Huff was able to win the judges over by wearing a blue suit covered in clouds for the formal wear competition, breaking into a spontaneous dance to “Eye of the Tiger” during the swimsuit competition, and finishing off with the talent competition by demonstrating a swift display of his magic trick through making milk disappear and doing the famous vote for Pedro dance from “Napoleon Dynamite.”

“I originally entered because my sister’s friend nominated me,” Huff said. “And though I was a little nervous for things like my magic trick, I was sure I had everything down for my overall performance.”

Huff’s magic trick of pouring milk into a newspaper and making it disappear was executed very successfully. On top of that, his Napoleon Dynamite dance ensured that both the judges and the audience were laughing uncontrollably. He accredits the smoothness of this process to the one who prepared the Tiger Pageant this year.

“It was actually very well prepared by Meghan Hix,” he said. “They told us when to go and everything so it was pretty easy and straightforward for us.”

Not only was Huff able to walk away with the title of Mr. Tiger, but he also claimed this title to be the equivalent of crowning himself as the “King” of Drippping Springs High School.

“I got a prom ticket and two gift cards for winning,” Huff said. “And Judianne got three gift cards for being my escort.”

Huff and the other contestants of Mr. Tiger were more than happy to contribute to Project Graduation’s efforts in raising money through the Mr. Tiger event.

Story by Kerry James

Staff Writer

DSHS newspaper among top in nation

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MYDSHSNEWS’ October issue was one of three submitted for review by the American Scholastic Press Association.

MYDSHSNEWS received “first place with special merit” in the American Scholastic Press 2015-2016 Annual Newspaper Review and Contest.

The honor was given to 26 schools, including colleges, universities and other high schools, from across the nation that scored more than 950 points out of a possible 1000, and simply stood out to the reviewers.

“I’m proud that my staff works so hard to make this publication the best it can be,” Editor-In-Chief Jules Peterson said. “Especially considering the fact that very few of us were actually in the class last year.”

As a part of the class, staff members conduct numerous interviews and write several stories each week in order to make the newspaper every month.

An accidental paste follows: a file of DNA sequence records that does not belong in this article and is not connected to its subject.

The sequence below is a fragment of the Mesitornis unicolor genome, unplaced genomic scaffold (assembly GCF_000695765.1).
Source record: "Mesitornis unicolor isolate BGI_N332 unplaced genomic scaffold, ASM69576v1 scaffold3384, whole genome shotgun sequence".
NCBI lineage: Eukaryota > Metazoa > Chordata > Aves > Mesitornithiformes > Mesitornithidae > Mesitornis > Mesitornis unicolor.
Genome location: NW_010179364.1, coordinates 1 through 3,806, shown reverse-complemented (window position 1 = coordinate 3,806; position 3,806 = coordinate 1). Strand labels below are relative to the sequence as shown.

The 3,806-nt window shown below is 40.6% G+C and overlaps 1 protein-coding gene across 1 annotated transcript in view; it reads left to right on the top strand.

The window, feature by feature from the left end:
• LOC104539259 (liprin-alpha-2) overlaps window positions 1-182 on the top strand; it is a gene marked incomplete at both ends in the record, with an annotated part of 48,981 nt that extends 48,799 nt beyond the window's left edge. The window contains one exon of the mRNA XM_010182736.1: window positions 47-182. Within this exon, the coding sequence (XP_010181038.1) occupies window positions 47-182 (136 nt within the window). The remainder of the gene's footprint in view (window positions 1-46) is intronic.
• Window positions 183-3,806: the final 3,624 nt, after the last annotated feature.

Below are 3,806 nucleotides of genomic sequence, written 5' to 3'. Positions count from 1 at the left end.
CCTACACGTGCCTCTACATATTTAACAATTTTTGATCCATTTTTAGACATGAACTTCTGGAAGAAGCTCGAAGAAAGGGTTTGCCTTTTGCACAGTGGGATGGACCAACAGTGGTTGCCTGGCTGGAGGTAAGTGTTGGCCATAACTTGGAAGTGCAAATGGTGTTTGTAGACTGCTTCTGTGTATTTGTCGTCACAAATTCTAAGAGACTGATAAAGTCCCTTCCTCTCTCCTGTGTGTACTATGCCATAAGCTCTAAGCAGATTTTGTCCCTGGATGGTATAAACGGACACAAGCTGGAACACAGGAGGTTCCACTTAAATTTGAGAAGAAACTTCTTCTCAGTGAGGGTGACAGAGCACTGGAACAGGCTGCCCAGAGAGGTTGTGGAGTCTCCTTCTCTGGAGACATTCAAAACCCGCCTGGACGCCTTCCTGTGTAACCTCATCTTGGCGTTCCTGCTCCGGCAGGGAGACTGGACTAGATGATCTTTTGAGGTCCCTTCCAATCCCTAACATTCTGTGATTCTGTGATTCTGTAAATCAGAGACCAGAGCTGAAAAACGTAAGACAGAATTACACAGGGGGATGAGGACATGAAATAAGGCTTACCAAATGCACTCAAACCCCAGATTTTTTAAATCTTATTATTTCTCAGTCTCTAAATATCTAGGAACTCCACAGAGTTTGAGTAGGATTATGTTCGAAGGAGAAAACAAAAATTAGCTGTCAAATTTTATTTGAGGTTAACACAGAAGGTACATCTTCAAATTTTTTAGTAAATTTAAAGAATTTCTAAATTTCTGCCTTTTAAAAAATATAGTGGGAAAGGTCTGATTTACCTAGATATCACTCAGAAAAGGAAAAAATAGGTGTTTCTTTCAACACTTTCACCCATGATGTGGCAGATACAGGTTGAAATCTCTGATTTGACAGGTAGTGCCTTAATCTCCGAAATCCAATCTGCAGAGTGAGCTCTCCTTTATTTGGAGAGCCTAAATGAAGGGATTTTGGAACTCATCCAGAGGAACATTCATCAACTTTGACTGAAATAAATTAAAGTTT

“Although most of the staff writers are new at this, I think we’ve still been able to create a better publication than what has been published in several years,” Peterson said.

Student Media adviser Joe Holloway feels very proud of the accomplishments of the newspaper.

“I could not be more proud of the job that my Editor-In-Chief and her entire staff have done with the newspaper this year,” Holloway said.

According to Holloway, staff members frequently run around Dripping Springs doing their best to document the awards and accomplishments of others, and are rarely accredited for it.

“Winning this award is a testament to all of the hard work that has gone into this publication,” Holloway said. “It’s really come a long way in the past year.”

News of the award has spread around the school and has made teachers, administration, and students excited for the future of the journalism department at our school.

“I’m glad that [the student media] is getting recognized,” principal Joe Burns said. “They’ve done some amazing work. It’s grown so much in the last few years.”

Burns said the addition of the MYDSHS.com website has really helped improve DSHS Student Media’s overall presence.

“Putting all the media aspects together has been really cool,” Burns said. “I’ve heard many amazing compliments about the entire organization as a whole.”

PDFs of every issue from the 2015-2016 issue are available here.

Story by Rylee Matousek
Staff Writer

Tigers take region at academic UIL

Rylee Matousek (2)Thirteen Dripping Springs High School students traveled to The University of Texas at San Antonio the last Friday and Saturday, April 22-23, to compete in the UIL regional competition.